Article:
Energy Minister Bill Bennett doesn’t think northern British Columbians should shy away from making the switch to electric cars.
But, he admits the main drawback is the lack of charging station infrastructure.
“There is range anxiety,” he told the Alaska Highway News. “If you’re going from Fort St. John to Edmonton, you bloody well need to know you can charge your battery (along the way).”
The province plans to ask for federal money to put more charging stations along B.C. highways, Bennett said.
“We have actually started to talk to the federal government about asking them for help with charging infrastructure costs,” he said.
“I live in Southeastern B.C., in the Rockies. My area is probably just as rural where I live as in the Northeast. I drive a truck. I’ve always driven a truck. I got place for my rifle in the back. I go on backcountry four wheeling in the summer and so forth. But I think there is this (perception) that electric cars are somehow really delicate and could never stand up to cold winters and that’s not the case.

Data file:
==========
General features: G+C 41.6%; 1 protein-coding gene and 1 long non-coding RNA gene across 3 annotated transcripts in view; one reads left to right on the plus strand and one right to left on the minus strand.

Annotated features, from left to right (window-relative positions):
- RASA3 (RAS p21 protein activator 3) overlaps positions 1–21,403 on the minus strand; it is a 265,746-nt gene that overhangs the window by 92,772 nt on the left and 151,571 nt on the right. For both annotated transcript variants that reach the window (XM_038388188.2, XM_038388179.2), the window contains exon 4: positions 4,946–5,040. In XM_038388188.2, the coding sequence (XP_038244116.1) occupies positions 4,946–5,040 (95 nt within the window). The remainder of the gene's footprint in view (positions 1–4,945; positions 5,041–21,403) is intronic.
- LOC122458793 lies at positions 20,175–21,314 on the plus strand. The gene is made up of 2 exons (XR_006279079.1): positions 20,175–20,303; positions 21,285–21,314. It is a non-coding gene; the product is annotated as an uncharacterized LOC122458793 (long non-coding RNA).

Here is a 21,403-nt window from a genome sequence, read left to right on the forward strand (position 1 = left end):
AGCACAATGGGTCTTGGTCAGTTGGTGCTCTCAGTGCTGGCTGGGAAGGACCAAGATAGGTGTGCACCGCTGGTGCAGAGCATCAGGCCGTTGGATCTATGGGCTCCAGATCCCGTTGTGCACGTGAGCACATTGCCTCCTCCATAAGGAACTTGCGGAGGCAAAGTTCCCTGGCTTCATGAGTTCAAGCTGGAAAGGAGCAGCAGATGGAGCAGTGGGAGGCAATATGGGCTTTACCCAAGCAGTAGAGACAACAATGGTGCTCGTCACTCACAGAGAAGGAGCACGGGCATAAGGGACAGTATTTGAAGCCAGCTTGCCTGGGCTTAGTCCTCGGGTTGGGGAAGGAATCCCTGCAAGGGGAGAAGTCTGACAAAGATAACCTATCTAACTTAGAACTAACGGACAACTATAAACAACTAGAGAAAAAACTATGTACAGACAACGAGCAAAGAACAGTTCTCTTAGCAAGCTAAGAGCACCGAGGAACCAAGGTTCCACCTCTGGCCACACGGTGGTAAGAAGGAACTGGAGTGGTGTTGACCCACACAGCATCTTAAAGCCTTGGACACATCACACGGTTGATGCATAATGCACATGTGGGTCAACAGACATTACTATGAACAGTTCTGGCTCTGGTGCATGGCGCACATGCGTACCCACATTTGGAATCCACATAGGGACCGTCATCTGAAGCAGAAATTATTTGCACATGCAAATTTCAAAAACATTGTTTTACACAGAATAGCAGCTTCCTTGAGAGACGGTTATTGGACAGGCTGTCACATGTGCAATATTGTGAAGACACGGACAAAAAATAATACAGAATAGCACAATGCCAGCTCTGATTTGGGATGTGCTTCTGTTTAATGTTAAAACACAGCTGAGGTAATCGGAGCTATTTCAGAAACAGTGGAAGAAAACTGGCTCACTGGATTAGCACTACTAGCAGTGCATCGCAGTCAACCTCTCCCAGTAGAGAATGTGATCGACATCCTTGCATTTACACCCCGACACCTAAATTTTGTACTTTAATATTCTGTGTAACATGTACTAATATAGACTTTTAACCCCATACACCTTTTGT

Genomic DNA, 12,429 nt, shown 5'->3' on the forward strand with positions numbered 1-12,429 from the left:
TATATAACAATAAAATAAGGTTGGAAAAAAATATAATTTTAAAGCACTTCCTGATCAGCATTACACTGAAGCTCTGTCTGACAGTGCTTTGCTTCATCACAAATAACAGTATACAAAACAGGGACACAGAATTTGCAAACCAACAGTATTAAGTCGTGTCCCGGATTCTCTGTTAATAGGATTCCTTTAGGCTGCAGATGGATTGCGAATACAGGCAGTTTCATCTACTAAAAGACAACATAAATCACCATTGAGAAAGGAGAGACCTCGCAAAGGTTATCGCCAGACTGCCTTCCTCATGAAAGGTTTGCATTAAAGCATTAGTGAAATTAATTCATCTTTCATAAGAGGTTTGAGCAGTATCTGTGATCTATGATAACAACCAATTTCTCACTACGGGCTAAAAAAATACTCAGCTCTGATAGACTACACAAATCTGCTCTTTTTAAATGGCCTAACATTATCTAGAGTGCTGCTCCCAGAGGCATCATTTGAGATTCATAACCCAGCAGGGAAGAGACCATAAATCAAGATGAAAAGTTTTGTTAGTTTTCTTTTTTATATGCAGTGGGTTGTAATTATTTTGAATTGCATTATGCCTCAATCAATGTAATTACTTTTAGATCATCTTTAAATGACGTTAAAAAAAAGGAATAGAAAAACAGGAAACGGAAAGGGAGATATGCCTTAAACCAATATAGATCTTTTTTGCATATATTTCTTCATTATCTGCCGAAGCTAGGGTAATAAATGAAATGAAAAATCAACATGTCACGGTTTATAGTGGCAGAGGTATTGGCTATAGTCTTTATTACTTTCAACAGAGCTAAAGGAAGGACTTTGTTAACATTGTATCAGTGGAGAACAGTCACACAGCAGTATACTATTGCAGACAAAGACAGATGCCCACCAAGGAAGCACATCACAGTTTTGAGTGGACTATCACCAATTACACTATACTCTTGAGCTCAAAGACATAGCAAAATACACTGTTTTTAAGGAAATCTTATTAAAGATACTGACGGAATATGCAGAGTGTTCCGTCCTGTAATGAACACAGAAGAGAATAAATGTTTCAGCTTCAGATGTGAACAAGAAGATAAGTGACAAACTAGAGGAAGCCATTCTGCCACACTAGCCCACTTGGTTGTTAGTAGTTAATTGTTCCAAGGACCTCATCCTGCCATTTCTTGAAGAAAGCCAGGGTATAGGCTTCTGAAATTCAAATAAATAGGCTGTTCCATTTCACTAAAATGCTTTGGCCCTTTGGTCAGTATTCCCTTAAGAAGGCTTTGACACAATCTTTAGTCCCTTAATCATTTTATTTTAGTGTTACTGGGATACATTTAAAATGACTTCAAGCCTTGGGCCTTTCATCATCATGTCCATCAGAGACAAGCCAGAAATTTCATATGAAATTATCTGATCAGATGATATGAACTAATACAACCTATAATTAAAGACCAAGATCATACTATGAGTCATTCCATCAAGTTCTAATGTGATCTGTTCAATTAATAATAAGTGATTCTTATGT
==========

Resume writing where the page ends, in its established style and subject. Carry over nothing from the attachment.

However, Bennett expects the switch to electric vehicles will likely happen more quickly in the Lower Mainland than in the north.
“They are cars,” he said, “not big trucks.”
Premier Christy Clark was also encouraging British Columbians to cut their emissions by making the switch to electric cars at last week’s GLOBE 2016 Conference in Vancouver.
The province even announced an extra incentive—drivers of electric cars could use the high-occupancy-vehicle (car pool) lanes without having to carry passengers.
But again, that won’t have much pull outside the Lower Mainland.
“In terms of how these cars operate in the winter, with lots of snow and how they are on the highway and that sort of thing, people will be amazed at how great they drive,” Bennett said.
"But … they’re only useful for certain types of travel and I am sure they’ll be adopted more in the Lower Mainland than anywhere else in the province.”